Finally, Stella came to the fitted wardrobes which covered the whole of the back wall and held the most expensive samples. Her pace quickening with relief that the end was in sight, she moved from right to left, methodically parting plastic covers and cellophane until she reached the far end of the cupboard –

  And screamed as a face swam towards her that belonged to the phantasmal sheeted dead, like one of the prophets in those RE lessons, luxuriant silver hair waving about the livid features like a halo…. a saint or holy man rising up from the depths.

  As she staggered backwards, Stella realised this was no celestial apparition but something infinitely more diabolic.

  Gino Everard, proprietor of The Confetti Club…. and unmistakeably dead.


Opening Manoeuvres


Early morning on Monday 4 April found DI Gilbert (‘Gil’) Markham lost in thought on his favourite bench in the graveyard of St Chad’s Parish Church overlooking the police station, this being his invariable habit at the start of a new investigation.

  The air was mild in the bosky little terraced cemetery, with wood pigeons warbling throatily to each other in the yews and the odd squirrel whisking between lichened headstones and baroque monuments. Clumps of daffodils, bluebells and primulas offered little bursts of colour amidst the granite and marble, so the scene was altogether a pleasing prospect.

  Markham’s enjoyment was heightened by the knowledge that at this hour he was safe from the evangelical predations of St Chad’s new incumbent, a former bank manager with all the officiousness of the breed who had shown every sign of being determined to corral the aloof inspector into his fold. Formerly, Markham’s wingman George Noakes had offered some protection from the clergyman, who hadn’t exactly been convulsed at quips about Anglican clerics having a better half while RC priests had better quarters. Noakes’s favourite headstone joke about Lucy. Whose price was above Ruby’s elicited an even frostier response, the pastor thereafter giving the two men a wide berth whenever they took a stroll round the graveyard.

  The DI’s austere features softened at thoughts of his ex-sergeant whose proudly un-PC credentials made him something of a legend amongst his peers (though distinctly unpopular with the ‘gold braid mob’). Never had anything seemed more improbable than that he and Noakes should find each other infinitely simpatico, but so it was, the stocky veteran’s lack of filter very much to his taste amidst the politicking and sycophancy of CID. Notoriously uncouth, being sartorially a walking disaster with prize-fighter’s features and an addiction to junk food, Noakes had a surprisingly sensitive, poetic side, albeit one that he generally kept well hidden. Combative and outspoken in puncturing pomposity or wokeness, he never dropped a clanger in his dealings with underdogs or the vulnerable. And he was fiercely, unflinchingly loyal to Markham whose childhood trauma as the victim of an abusive stepfather he instinctively fathomed though few words on the subject had ever passed between them.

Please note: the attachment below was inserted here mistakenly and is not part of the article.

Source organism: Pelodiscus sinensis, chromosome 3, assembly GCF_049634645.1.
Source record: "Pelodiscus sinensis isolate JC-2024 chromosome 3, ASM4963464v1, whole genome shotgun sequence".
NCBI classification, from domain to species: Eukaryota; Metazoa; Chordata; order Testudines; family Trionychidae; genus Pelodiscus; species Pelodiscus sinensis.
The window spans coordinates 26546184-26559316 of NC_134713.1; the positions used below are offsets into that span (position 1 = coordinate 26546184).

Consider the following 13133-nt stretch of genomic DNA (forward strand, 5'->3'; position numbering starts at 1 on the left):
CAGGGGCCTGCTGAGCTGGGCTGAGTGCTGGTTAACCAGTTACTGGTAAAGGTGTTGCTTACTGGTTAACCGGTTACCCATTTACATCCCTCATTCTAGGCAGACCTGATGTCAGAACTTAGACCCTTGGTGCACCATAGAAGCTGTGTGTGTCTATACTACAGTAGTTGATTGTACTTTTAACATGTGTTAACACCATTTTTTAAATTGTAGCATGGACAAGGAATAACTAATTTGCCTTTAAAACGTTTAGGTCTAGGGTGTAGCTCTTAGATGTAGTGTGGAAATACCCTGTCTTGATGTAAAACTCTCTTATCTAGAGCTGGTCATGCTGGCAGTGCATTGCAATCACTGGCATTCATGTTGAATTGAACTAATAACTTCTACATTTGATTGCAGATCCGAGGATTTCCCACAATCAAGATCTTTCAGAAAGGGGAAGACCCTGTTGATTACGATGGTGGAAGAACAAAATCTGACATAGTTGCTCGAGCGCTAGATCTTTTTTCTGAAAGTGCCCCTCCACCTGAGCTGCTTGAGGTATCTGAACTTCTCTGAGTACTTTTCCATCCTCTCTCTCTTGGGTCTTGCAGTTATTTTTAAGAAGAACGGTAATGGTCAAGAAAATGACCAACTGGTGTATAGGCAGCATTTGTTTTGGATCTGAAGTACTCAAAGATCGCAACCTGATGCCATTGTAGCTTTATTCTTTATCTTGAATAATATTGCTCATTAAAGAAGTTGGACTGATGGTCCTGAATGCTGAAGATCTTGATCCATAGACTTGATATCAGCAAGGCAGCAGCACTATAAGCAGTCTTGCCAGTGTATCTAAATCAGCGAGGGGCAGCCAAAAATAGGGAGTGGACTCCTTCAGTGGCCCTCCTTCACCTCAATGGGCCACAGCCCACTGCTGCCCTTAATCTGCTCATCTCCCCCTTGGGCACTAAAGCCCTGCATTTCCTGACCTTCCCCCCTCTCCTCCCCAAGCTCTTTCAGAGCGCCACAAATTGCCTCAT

Noakes had shown the same dogged fidelity to Markham’s ex, willowy English teacher Olivia Mullen, seduced alike by her pre-Raphaelite looks and mischievous sense of humour. When Markham and Olivia had split up, the burly sergeant was almost the most distressed of the three and continued to harbour wistful hopes of an eventual reconciliation.

  Noakes’s bossy social-climbing spouse Muriel, however, was by no means displeased with this turn of events, being decidedly partial to Markham while deploring that he had ever been caught in the toils of an uppity, sardonic, too-clever-by-half schoolmarm. As far as she was concerned, it was high time the scales fell from the handsome inspector’s eyes and his attention turned to someone more suitable (i.e. someone in the mould of Muriel herself).

  Naturally, Markham was well aware of all this, just as he knew that Noakes’s susceptibility to Olivia’s charms thoroughly irritated his wife. The nature of the Noakeses’ union was in many respects baffling to him, but he had no doubt of their mutual devotion. Having met (of all things) on the ballroom-dancing circuit, theirs was a solid marriage that had weathered a brief crisis when Noakes discovered that he was not perma-tanned beautician daughter Natalie’s biological father (that Natalie was the apple of his eye made things worse). Temporarily going off the rails, his relationship with Markham and professional reputation nearly became casualties of the discovery, but somehow he pulled through with both intact.

  It had been a blow to Markham when Noakes finally retired. Of course, DCI Sidney (‘Slimy Sid’ to the troops) had been trying for years to have Noakes put out to grass, seeing him as the absolute antithesis of modern policing and a ‘deplorable anachronism’, but in the event, it was his old nemesis who chose the time and manner of his departure. The retirement party and Noakes’s farewell gaffes, like the man himself, had passed into legend. Markham still savoured the remembrance of Sidney’s apoplectic expression when Superintendent Bretherton made some typically trite remark about ‘never resting on his laurels’ only for a well-refreshed Noakes to retort that he must be wearing them in the wrong place.